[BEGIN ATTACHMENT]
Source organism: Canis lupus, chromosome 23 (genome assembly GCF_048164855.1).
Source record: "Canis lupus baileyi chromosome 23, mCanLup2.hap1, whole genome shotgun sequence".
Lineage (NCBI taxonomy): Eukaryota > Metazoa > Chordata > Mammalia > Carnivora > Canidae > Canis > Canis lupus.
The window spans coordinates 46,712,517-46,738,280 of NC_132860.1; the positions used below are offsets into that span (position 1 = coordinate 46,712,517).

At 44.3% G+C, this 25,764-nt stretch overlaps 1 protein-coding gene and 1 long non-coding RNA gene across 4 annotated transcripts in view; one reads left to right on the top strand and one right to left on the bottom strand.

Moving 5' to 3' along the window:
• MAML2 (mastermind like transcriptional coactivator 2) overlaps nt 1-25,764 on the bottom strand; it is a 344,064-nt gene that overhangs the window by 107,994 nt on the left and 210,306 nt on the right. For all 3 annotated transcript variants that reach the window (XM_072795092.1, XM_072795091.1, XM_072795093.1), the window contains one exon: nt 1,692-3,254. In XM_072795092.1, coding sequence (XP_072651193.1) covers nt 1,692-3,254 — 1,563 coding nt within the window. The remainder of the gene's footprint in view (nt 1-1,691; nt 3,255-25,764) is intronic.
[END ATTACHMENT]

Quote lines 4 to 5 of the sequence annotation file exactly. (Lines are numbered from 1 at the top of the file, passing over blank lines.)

The window spans coordinates 46,712,517-46,738,280 of NC_132860.1; the positions used below are offsets into that span (position 1 = coordinate 46,712,517).

At 44.3% G+C, this 25,764-nt stretch overlaps 1 protein-coding gene and 1 long non-coding RNA gene across 4 annotated transcripts in view; one reads left to right on the top strand and one right to left on the bottom strand.